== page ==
Louisiana’s medical marijuana program is closer to undergoing a significant expansion after lawmakers there last week advanced a pair of bills.
One proposal, HB819, which aims to broaden the potential pool of eligible medical cannabis patients by permitting a physician to prescribe such a treatment to someone suffering from what the doctor “considers debilitating,” passed by a 76-15 vote, according to the Livingston Parish News. HB819 will also reportedly add nine conditions under which a doctor in Louisiana can prescribe medical marijuana to a patient.
The newspaper said that Bagley’s other bill, HB972, which would allow for pharmacies and dispensaries to deliver medical marijuana to patients—a measure that has been implemented during the coronavirus pandemic in other states and cities where adult use and medical marijuana are legal—passed by an even wider margin, 80-15.
Each bill now heads to the state Senate for consideration.
Medical Pot In The Pelican State
Louisiana’s medical marijuana program finally opened for business last year, with dispensaries opening after years of delays.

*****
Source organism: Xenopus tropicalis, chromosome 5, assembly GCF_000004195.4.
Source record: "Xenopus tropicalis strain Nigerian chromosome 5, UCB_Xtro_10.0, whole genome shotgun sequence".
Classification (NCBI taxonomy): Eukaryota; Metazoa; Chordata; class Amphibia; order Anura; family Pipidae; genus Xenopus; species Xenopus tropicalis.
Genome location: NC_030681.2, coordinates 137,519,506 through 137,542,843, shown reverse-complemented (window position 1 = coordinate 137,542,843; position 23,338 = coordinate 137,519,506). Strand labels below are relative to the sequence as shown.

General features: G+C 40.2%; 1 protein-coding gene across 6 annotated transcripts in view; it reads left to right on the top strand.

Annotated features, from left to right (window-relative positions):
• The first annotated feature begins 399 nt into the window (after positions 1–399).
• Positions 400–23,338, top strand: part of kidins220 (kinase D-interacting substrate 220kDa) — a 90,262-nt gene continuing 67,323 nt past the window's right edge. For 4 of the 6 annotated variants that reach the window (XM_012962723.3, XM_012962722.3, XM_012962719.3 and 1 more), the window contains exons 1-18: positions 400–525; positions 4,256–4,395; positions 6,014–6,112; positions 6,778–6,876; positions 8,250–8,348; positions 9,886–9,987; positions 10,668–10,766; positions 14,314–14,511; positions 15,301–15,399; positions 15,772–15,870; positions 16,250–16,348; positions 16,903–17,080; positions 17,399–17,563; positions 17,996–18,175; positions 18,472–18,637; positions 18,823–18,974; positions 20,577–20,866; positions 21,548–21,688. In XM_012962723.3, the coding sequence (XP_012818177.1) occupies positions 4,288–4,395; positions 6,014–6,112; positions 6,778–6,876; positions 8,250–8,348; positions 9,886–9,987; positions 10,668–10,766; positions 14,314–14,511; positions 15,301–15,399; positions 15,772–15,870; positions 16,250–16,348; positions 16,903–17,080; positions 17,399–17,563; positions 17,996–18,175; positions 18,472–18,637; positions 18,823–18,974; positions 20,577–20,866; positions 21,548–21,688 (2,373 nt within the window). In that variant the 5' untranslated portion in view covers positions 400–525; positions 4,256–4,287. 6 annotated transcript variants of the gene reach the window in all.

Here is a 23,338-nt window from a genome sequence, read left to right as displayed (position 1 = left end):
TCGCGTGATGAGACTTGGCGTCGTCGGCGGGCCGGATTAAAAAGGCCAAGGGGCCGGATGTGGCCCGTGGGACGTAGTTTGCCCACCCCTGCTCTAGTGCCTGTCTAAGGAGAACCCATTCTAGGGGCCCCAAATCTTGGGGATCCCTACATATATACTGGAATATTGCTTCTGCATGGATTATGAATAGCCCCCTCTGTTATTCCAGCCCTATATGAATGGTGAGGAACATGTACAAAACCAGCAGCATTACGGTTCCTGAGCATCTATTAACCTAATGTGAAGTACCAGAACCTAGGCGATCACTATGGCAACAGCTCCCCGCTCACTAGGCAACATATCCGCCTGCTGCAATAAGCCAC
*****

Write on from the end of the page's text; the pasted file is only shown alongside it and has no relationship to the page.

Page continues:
The framework for the state’s program was first established in 2015, when then-Republican Gov. Bobby Jindal signed a bill legalizing medical cannabis into law. But the law was beset by regulatory disagreements, leaving patients without access to cannabis. The law allows the treatment for patients with a wide range of diseases and conditions, including cancer, epilepsy, glaucoma, Parkinson’s disease, and post-traumatic stress disorder.
In August, Louisiana agriculture and forestry commissioner Mike Strain announced that the agency had completed the final round of testing on cannabis that was produced by Louisiana State University and a contractor, GB Sciences, paving the way for the first crop of medical marijuana to hit shelves at dispensaries.